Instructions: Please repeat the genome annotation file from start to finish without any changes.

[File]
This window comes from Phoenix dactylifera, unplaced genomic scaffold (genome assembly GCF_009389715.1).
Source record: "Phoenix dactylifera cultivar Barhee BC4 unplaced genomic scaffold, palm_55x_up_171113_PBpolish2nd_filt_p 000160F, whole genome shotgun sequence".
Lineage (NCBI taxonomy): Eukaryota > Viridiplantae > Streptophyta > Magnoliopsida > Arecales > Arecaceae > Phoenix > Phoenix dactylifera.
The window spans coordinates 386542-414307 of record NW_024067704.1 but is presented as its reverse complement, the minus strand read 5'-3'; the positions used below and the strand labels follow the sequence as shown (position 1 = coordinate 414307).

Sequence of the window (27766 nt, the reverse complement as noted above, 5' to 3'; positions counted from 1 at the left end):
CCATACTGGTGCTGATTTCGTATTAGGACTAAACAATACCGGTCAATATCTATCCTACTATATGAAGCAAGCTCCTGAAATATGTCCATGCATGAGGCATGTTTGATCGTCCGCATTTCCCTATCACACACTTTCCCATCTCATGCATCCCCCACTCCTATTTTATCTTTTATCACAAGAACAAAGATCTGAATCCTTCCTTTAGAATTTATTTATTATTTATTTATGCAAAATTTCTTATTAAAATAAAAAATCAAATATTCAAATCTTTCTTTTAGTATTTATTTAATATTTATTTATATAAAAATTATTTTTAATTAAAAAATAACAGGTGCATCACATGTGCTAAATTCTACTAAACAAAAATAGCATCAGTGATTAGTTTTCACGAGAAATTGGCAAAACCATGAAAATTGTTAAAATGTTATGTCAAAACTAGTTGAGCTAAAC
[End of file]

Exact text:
This window comes from Phoenix dactylifera, unplaced genomic scaffold (genome assembly GCF_009389715.1).
Source record: "Phoenix dactylifera cultivar Barhee BC4 unplaced genomic scaffold, palm_55x_up_171113_PBpolish2nd_filt_p 000160F, whole genome shotgun sequence".
Lineage (NCBI taxonomy): Eukaryota > Viridiplantae > Streptophyta > Magnoliopsida > Arecales > Arecaceae > Phoenix > Phoenix dactylifera.
The window spans coordinates 386542-414307 of record NW_024067704.1 but is presented as its reverse complement, the minus strand read 5'-3'; the positions used below and the strand labels follow the sequence as shown (position 1 = coordinate 414307).

Sequence of the window (27766 nt, the reverse complement as noted above, 5' to 3'; positions counted from 1 at the left end):
CCATACTGGTGCTGATTTCGTATTAGGACTAAACAATACCGGTCAATATCTATCCTACTATATGAAGCAAGCTCCTGAAATATGTCCATGCATGAGGCATGTTTGATCGTCCGCATTTCCCTATCACACACTTTCCCATCTCATGCATCCCCCACTCCTATTTTATCTTTTATCACAAGAACAAAGATCTGAATCCTTCCTTTAGAATTTATTTATTATTTATTTATGCAAAATTTCTTATTAAAATAAAAAATCAAATATTCAAATCTTTCTTTTAGTATTTATTTAATATTTATTTATATAAAAATTATTTTTAATTAAAAAATAACAGGTGCATCACATGTGCTAAATTCTACTAAACAAAAATAGCATCAGTGATTAGTTTTCACGAGAAATTGGCAAAACCATGAAAATTGTTAAAATGTTATGTCAAAACTAGTTGAGCTAAAC